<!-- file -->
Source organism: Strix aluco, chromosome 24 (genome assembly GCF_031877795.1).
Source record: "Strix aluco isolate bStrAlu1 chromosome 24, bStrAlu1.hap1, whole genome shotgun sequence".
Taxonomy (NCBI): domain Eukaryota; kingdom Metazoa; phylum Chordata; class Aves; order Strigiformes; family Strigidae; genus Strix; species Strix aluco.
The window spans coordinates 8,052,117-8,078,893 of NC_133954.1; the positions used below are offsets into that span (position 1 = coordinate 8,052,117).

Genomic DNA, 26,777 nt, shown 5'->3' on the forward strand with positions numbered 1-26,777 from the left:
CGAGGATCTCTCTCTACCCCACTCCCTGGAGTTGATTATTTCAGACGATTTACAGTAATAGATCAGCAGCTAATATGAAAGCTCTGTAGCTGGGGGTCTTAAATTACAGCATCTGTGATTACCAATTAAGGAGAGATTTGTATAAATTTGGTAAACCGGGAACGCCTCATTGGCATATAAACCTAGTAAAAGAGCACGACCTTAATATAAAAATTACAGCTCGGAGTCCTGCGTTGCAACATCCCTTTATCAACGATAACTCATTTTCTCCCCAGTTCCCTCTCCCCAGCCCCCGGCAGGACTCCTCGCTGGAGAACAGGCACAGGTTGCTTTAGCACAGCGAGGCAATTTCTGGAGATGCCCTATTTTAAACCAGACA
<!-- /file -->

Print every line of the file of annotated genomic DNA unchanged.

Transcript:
Source organism: Strix aluco, chromosome 24 (genome assembly GCF_031877795.1).
Source record: "Strix aluco isolate bStrAlu1 chromosome 24, bStrAlu1.hap1, whole genome shotgun sequence".
Taxonomy (NCBI): domain Eukaryota; kingdom Metazoa; phylum Chordata; class Aves; order Strigiformes; family Strigidae; genus Strix; species Strix aluco.
The window spans coordinates 8,052,117-8,078,893 of NC_133954.1; the positions used below are offsets into that span (position 1 = coordinate 8,052,117).

Genomic DNA, 26,777 nt, shown 5'->3' on the forward strand with positions numbered 1-26,777 from the left:
CGAGGATCTCTCTCTACCCCACTCCCTGGAGTTGATTATTTCAGACGATTTACAGTAATAGATCAGCAGCTAATATGAAAGCTCTGTAGCTGGGGGTCTTAAATTACAGCATCTGTGATTACCAATTAAGGAGAGATTTGTATAAATTTGGTAAACCGGGAACGCCTCATTGGCATATAAACCTAGTAAAAGAGCACGACCTTAATATAAAAATTACAGCTCGGAGTCCTGCGTTGCAACATCCCTTTATCAACGATAACTCATTTTCTCCCCAGTTCCCTCTCCCCAGCCCCCGGCAGGACTCCTCGCTGGAGAACAGGCACAGGTTGCTTTAGCACAGCGAGGCAATTTCTGGAGATGCCCTATTTTAAACCAGACA